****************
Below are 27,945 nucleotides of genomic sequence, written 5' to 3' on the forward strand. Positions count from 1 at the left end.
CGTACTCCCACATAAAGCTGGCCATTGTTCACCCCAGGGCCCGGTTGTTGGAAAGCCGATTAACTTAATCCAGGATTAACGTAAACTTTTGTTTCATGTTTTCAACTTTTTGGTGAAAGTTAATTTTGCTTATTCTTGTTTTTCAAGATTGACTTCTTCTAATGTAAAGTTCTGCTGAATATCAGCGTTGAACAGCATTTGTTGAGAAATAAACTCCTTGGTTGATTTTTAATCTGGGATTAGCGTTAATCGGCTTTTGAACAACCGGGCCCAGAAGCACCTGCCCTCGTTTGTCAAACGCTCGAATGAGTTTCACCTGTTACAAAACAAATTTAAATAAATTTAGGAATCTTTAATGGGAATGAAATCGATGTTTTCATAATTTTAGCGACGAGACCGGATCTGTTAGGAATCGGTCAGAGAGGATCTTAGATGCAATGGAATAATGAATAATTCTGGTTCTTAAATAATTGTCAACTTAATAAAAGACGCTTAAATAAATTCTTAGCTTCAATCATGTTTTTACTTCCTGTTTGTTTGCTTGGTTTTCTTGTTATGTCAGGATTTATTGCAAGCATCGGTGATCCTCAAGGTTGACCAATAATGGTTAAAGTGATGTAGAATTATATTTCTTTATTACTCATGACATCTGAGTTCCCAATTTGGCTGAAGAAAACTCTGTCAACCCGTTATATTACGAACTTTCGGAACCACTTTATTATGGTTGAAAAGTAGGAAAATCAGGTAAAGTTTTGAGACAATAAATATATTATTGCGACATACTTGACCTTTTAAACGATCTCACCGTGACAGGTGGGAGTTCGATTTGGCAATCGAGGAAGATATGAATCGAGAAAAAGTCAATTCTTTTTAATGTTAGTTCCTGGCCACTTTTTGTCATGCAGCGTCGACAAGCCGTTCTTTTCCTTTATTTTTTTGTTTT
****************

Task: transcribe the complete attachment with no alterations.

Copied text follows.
Below are 27,945 nucleotides of genomic sequence, written 5' to 3' on the forward strand. Positions count from 1 at the left end.
CGTACTCCCACATAAAGCTGGCCATTGTTCACCCCAGGGCCCGGTTGTTGGAAAGCCGATTAACTTAATCCAGGATTAACGTAAACTTTTGTTTCATGTTTTCAACTTTTTGGTGAAAGTTAATTTTGCTTATTCTTGTTTTTCAAGATTGACTTCTTCTAATGTAAAGTTCTGCTGAATATCAGCGTTGAACAGCATTTGTTGAGAAATAAACTCCTTGGTTGATTTTTAATCTGGGATTAGCGTTAATCGGCTTTTGAACAACCGGGCCCAGAAGCACCTGCCCTCGTTTGTCAAACGCTCGAATGAGTTTCACCTGTTACAAAACAAATTTAAATAAATTTAGGAATCTTTAATGGGAATGAAATCGATGTTTTCATAATTTTAGCGACGAGACCGGATCTGTTAGGAATCGGTCAGAGAGGATCTTAGATGCAATGGAATAATGAATAATTCTGGTTCTTAAATAATTGTCAACTTAATAAAAGACGCTTAAATAAATTCTTAGCTTCAATCATGTTTTTACTTCCTGTTTGTTTGCTTGGTTTTCTTGTTATGTCAGGATTTATTGCAAGCATCGGTGATCCTCAAGGTTGACCAATAATGGTTAAAGTGATGTAGAATTATATTTCTTTATTACTCATGACATCTGAGTTCCCAATTTGGCTGAAGAAAACTCTGTCAACCCGTTATATTACGAACTTTCGGAACCACTTTATTATGGTTGAAAAGTAGGAAAATCAGGTAAAGTTTTGAGACAATAAATATATTATTGCGACATACTTGACCTTTTAAACGATCTCACCGTGACAGGTGGGAGTTCGATTTGGCAATCGAGGAAGATATGAATCGAGAAAAAGTCAATTCTTTTTAATGTTAGTTCCTGGCCACTTTTTGTCATGCAGCGTCGACAAGCCGTTCTTTTCCTTTATTTTTTTGTTTT